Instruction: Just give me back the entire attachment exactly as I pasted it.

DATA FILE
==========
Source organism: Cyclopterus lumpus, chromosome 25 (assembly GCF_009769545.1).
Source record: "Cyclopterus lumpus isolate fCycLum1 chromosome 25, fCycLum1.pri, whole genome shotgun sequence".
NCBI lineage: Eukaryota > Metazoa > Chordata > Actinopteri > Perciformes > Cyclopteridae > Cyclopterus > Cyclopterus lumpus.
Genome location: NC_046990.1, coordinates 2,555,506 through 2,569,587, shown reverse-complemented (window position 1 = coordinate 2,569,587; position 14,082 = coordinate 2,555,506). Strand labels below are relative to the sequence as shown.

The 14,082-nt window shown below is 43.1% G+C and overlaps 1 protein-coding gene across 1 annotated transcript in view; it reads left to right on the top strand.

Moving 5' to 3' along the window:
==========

Source organism: Cyclopterus lumpus, chromosome 25 (assembly GCF_009769545.1).
Source record: "Cyclopterus lumpus isolate fCycLum1 chromosome 25, fCycLum1.pri, whole genome shotgun sequence".
NCBI lineage: Eukaryota > Metazoa > Chordata > Actinopteri > Perciformes > Cyclopteridae > Cyclopterus > Cyclopterus lumpus.
Genome location: NC_046990.1, coordinates 2,555,506 through 2,569,587, shown reverse-complemented (window position 1 = coordinate 2,569,587; position 14,082 = coordinate 2,555,506). Strand labels below are relative to the sequence as shown.

The 14,082-nt window shown below is 43.1% G+C and overlaps 1 protein-coding gene across 1 annotated transcript in view; it reads left to right on the top strand.

Moving 5' to 3' along the window: